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My Gifts to Museums and Libraries

I have been an inveterate library patron since the stacks at UCLA for my first graduate degree: 1962-64.   On the road with a play or any appearance as well as where I live, I have always sought museums and discovered wonderful things, like a rare Bosch triptych and a very good sculpture by Kahlil Gibran in a small artifact preservation site in Norfolk, VA.  As a way of acknowledging these institutions, I chose to make some specific gifts. 

Of course, both of my books, Confessions of an Accidental Mouseketeer and TWO FOR THE SHOW: Great 20th Century Comedy Teams (an overview of the birth, life and end of comedy teams from 1898 to 1985, updated to 2000 in paperback) are available in libraries across the country as will my 2014 updated memoir The Accidental Mouseketeer and, updated from 2000, Great Comedy Teams: 1898 - 2014.

Expanding on that, and in addition to charities and non-profit contributions, there are nine museums and libraries in the U.S. that have other donated materials, most of which are accessible in person - some online.

The Skirball Cultural Center in Los Angeles, CA 

. . . has my first produced play, the two act comedy Over the Hill, which had its world premiere in Hollywood, CA in the early '80s.

The Smithsonian Institution's National Museum of American History in Washington, D.C. 

 . . . has over 50 items from my 62+ years in theatre, film, television, radio, live performance, commercials, voice-overs and industrial films. The majority are from the original Mickey Mouse Club (1955-59). My Mouseketeer EARS from the 1980 25th Anniversary TV Special, in which I served as a WGAw writer and one of the hosts, 25 Years of Mouseketeers, were put on display with a Dumbo car from the Disneyland Ride in 2009. My poetry collection, books and DVD are also part of this collection.

The Paley Center for Media in New York City (for 31 years this was known as the Museum of Television and Radio) has my writing and DVD.

Chicago's Museum of Broadcast Communications  

. . . has a viewable DVD from the early 1980s, which may also be purchased, original MMC clips and the second version of the show, followed by a Q & A with me and Allison Fonte, who was one of the stars of the short-lived 1970s version of the MMC.

early 80s location

artist rendering of proposed new MBC

The Huntington Library, Art Collection and Botanical Gardens in San Marino, CA 

. . .  has much of my over thirty year epistolary -- meaning written, mailed correspondence as opposed to email -- relationship with the late novelist, short story author, poet, composer and translator Paul Bowles from 1968-1999. Tangier was the home of the expatriate but he taught an English Literature course in the “Existentialist Novel” that I took while working on my Ph.D. in California. Our communications continued until his death, whether he was back home in Tangier or elsewhere. The Huntington has one of the best collections of American authors in the world. They also have my poetry, books and DVD.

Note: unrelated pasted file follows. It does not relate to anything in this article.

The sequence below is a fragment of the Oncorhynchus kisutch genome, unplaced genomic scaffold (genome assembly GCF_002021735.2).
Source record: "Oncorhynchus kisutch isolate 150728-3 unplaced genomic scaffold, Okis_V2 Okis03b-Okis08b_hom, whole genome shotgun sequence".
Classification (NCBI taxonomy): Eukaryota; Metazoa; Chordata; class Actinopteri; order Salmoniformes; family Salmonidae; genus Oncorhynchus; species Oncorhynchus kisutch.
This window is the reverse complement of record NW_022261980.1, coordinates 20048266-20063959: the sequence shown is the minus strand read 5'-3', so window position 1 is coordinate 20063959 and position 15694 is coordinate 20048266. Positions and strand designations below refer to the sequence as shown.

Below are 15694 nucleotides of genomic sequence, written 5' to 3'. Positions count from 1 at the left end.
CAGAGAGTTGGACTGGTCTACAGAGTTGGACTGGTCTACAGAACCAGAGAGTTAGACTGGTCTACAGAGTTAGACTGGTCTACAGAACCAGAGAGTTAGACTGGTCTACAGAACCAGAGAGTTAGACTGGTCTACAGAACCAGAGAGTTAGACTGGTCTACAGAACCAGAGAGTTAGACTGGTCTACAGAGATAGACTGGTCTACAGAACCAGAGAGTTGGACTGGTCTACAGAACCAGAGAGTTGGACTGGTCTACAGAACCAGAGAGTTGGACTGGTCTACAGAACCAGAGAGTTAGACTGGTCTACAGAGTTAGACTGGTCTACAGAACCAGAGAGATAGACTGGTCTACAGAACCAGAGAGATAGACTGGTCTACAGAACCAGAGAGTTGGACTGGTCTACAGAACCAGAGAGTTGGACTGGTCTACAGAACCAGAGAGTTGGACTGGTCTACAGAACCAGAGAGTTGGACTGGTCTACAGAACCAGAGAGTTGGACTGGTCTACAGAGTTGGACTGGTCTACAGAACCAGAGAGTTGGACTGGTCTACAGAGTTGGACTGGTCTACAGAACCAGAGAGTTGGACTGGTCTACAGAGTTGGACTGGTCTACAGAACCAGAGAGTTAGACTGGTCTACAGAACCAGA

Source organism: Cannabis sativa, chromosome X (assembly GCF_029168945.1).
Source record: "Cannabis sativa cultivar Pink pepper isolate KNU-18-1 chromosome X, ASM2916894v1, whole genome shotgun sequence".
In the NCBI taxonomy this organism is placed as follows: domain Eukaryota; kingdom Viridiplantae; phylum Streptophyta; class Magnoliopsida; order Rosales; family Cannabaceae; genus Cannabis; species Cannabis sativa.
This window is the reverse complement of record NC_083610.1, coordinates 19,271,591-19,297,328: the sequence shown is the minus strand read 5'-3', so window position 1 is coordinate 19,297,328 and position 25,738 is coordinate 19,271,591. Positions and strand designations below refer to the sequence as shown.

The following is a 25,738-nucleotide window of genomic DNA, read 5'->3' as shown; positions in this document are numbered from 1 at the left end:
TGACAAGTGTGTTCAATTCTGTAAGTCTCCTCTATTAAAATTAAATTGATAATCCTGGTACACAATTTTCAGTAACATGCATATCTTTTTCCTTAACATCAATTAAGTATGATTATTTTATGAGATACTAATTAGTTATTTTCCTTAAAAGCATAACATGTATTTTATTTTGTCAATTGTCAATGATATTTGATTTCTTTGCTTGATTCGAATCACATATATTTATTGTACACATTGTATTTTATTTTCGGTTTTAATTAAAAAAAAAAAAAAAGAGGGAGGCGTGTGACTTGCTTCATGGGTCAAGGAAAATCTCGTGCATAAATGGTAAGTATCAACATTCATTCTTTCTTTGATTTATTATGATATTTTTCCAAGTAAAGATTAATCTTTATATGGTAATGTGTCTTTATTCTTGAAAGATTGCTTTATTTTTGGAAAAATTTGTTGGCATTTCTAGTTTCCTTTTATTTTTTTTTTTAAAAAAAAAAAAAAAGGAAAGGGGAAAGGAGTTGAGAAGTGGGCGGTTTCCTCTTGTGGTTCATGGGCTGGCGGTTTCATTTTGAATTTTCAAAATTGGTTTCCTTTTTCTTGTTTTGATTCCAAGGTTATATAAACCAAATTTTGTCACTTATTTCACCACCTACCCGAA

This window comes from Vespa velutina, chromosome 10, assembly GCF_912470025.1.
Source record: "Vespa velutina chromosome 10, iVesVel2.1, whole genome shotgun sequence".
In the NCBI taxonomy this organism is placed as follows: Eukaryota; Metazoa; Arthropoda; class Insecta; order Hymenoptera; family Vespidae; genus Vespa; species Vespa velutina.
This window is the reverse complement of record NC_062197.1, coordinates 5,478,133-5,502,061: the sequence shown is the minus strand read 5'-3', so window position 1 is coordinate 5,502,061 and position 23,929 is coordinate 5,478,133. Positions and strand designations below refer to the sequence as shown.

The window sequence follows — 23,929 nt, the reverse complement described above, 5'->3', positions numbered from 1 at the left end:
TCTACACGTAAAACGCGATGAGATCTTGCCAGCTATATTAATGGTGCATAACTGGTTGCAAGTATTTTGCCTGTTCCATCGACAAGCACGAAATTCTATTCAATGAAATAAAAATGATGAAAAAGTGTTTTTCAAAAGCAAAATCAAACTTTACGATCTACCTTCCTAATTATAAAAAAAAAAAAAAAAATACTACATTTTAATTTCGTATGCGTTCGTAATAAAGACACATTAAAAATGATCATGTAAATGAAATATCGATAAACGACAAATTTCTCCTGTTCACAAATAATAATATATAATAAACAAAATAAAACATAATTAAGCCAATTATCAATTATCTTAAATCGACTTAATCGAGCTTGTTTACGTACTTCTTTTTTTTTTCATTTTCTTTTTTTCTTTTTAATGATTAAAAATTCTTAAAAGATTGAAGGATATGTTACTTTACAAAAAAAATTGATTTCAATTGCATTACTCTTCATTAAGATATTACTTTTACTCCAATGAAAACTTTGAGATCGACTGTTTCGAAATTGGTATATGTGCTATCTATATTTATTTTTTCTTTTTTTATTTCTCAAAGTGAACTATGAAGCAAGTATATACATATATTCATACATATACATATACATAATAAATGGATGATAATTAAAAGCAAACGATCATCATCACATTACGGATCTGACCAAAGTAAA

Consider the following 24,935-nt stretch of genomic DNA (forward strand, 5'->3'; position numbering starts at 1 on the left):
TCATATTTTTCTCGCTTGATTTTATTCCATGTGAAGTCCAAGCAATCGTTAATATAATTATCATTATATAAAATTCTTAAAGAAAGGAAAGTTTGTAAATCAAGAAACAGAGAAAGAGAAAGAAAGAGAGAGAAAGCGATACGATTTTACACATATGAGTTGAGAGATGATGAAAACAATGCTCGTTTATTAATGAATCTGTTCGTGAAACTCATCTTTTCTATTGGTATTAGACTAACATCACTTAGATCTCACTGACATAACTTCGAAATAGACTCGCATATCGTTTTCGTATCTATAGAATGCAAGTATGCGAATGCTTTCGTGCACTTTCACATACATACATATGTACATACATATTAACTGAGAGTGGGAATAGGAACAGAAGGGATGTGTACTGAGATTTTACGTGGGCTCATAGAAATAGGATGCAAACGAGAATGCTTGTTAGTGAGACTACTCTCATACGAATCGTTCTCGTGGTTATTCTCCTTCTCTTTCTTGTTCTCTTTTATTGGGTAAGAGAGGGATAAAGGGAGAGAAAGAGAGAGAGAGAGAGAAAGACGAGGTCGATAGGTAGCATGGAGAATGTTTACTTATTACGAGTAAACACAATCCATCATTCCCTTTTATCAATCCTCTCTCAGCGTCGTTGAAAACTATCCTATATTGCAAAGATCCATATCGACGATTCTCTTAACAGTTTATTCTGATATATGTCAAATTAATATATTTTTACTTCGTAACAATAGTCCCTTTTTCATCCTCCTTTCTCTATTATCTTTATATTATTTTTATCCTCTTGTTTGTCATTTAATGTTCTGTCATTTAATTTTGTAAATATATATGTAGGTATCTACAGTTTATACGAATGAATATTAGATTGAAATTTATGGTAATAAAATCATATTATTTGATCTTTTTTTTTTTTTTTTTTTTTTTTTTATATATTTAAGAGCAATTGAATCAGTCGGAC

UCLA Film and Television Archive in the classic Powell Library on the campus in Westwood (Los Angeles, CA) 

. . . has my writing and DVD. I achieved my MA in Theatre Arts from UCLA and a print interview for the Industry segment of their website is accessible at http://www.tft.ucla.edu/profiles/industry/lonnie-burr_mouseketeer/

Do the lights remind you of anything?

Thousand Oaks( CA) Library Foundation - Special Collections

. . . has copies of my 23 half- hour radio drama scripts as a staff member of the long running drama Heartbeat Theatre, heard on over 500 stations in America, as well as two of my plays, which I cut and rewrote for one hour radio play for American Radio Theatre, hitting over 300 stations. All of these performances have been translated to CDs that may be heard. I included one rewritten script with notes and changes for anyone interested in the writing format and style of this medium. Thousand Oaks has one of the largest collections of radio scripts and performances in the U.S.

Howard Gotlieb Archival Research Center of Boston University in Massachusetts 

. . . has my decade long epistolary exchange with “new” critic, novelist, non-fiction book writer, essayist, educator and occasional film actor, the late Leslie Fiedler, along with my memoir and DVD. Leslie and I never met in person and he thought it peculiar that I was a part of what he called the “mythic” original Mickey Mouse Club. We discussed his writing and mine.

 


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